Objects Have Types

Another side effect of being on top of .NET and having everything be an object is that everything must have a type. This may be confusing coming from a Bash shell that only has strings and strings that might get interpreted as commands. Here’s what it does for us.

Ah! Are you amazed? That would take way more work in Bash! And don’t even get me started on:

PowerShell usually does a pretty good job of trying to figure out the types that you mean so you can feel as dynamic as with other shells and scripting languages and not have to strictly have types on everything. But, if you really want to enforce a type, you can do so by prepending the object with its type in square brackets.

Predictable Command Structure

This was one of the first things I noticed when I started using PowerShell. I was looking at example commands on Stack Overflow and getting so mad at how long the PowerShell commands were in comparison to the Bash commands. For example, to list the contents of your current directory in Bash:

In PowerShell:

It’s so long! And capital letters? Come on. The good news is that you don’t have to type the whole thing out if you don’t want to. But, before I get to that, let me explain the rationale behind it.

Why So Long?

The creators of PowerShell wanted the commands to be extremely intuitive, such that you could almost guess the command that you needed. This would be basically impossible in Bash. There’s no way you could guess that cat is the common command to read a file into the terminal. Once you learn it, it makes sense that it’s short for “concatenate,” but it’s not intuitive by itself.

PowerShell commands were designed after a simple pattern: “Verb-Noun.” The creators of PowerShell tried to keep the number of verbs to a minimum. Common ones you’ll see are Get, New, Add, Clear, Export, Remove, Set, Update, and Write. The nouns are also usually pretty intuitive: Process, Item, Object, Date, Job, and Command are a few.

This consistent pattern allows someone to look at a script that has commands in it that they’'ve never used and still have some idea about what the script is doing.

The other benefit of keeping a consistent pattern is that PowerShell can detect the “verb” and “noun” sections of commands. For example, do you want to see all of the commands with the verb “New”?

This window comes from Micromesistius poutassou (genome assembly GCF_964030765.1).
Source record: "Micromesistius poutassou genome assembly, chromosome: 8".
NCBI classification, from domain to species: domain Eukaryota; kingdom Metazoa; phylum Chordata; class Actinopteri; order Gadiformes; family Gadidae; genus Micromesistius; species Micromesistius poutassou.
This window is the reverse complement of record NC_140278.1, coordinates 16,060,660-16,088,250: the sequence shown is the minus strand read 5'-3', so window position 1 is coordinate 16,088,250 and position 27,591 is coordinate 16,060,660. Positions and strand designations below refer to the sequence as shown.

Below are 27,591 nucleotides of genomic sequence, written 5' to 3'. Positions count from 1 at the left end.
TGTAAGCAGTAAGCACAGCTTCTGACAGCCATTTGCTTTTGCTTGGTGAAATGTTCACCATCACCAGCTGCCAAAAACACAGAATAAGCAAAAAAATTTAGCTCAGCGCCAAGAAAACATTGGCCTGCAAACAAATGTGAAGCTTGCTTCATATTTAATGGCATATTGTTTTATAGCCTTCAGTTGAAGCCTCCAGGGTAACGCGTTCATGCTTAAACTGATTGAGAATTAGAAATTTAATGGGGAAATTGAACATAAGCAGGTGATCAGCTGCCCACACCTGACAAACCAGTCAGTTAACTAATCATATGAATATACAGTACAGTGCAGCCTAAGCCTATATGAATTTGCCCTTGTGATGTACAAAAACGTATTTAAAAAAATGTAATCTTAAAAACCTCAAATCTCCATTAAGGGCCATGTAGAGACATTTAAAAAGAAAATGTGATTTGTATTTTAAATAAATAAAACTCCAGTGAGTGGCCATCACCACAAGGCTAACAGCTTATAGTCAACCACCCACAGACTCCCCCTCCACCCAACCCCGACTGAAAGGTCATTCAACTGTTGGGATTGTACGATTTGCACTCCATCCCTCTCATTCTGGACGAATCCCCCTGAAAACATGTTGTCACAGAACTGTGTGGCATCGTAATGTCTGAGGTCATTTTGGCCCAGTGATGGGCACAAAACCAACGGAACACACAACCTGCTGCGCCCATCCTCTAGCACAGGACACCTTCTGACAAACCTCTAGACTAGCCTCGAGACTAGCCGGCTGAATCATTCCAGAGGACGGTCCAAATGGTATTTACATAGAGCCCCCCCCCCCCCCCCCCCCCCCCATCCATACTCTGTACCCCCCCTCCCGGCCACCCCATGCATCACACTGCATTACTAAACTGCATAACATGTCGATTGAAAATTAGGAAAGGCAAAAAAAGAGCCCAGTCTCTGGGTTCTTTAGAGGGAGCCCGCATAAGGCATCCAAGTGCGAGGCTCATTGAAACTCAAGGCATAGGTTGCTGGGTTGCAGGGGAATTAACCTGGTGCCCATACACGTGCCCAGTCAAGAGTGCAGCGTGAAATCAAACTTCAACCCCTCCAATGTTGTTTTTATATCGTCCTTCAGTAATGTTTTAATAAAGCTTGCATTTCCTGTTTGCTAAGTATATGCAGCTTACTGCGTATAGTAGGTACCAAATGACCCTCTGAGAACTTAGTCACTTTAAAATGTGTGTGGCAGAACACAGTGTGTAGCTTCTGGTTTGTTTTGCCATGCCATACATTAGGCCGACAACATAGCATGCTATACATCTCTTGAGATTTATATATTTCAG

In fact, if you know what you want to do, but you can’t remember the command for it, Get-Command is one of a few commands that will be your friend. What if you wanted to see what kinds of things you could do to “Job” objects?

Yes, the commands are longer to type than their equivalent, typically terse Bash commands, but with this additional verbosity comes ease of use, less memorizing of commands, and helpful tooling to keep you productive.

Aliases Make Your Life Easy

Even though the commands are long and verbose, PowerShell knows that people using the terminal are lazy (in a good way!), and it doesn’t want to get in your way. It has a ton of built-in aliases to make your life easier and make you feel more comfortable, and it can actually do some aliasing on the fly.

Remember that command we ran earlier to see all of the files in our directory?

Want to see all of the available aliases? By this point, you shouldn’t be surprised that the command is:

Using these aliases during shell sessions can keep you productive and save your fingers from wearing out without giving up the functionality and readability of the longer commands they stand for.

Best Practice for Scripting

Just a word on best practice: When you’re doing command-line work by yourself, feel free to use as many aliases as you want. Alias it up. Get your productivity on.

However, if you’re writing a script or sharing code with someone, it’'s probably best to type the whole command and whole flag-names out. Trust me, your future self and coworkers will thank you.

Some Useful Commands to Get Started

While the best way to learn PowerShell is to dive in and practice, I’m going to share some commands with you here that are really helpful when you’re a little stuck.

When You’'re Not Sure Which Command to Use

This command will provide you with more information about available commands. You can zero in on what you want by specifying -verb or -noun parameters. In order to get more information about one or two particular commands, pipe the output into Format-List. This will give you the options, location, and some other useful features.

When You’re Not Sure What a Command Does

Get-Help is roughly the man of the PowerShell world. Are you starting to see the benefits of intuitive commands yet? Actually, Get-Help has quite a few useful flags, as well. It’s probably a good idea to take a look at them using the method we discussed above.

When You’re Not Sure What Properties Your Object Has

If you know what data you want, but you just don’t know what it’s called, or if you aren’t even sure what data is available to you, these commands will help you “see” your objects a little better.

When You Want to Get a Portion of the Data

Select-Object is your general purpose stuff-whittler. You can specify particular attributes you want, how many you want to see, and which ones.

When You Want to Filter Your Data

There are a few ways to use the Where-Object command, but this is the simplest one. In the example above, I selected only the processes whose working set (memory usage) was greater than 150MB. (Also, can we gush a little about how PowerShell can do KB/MB/GB math?)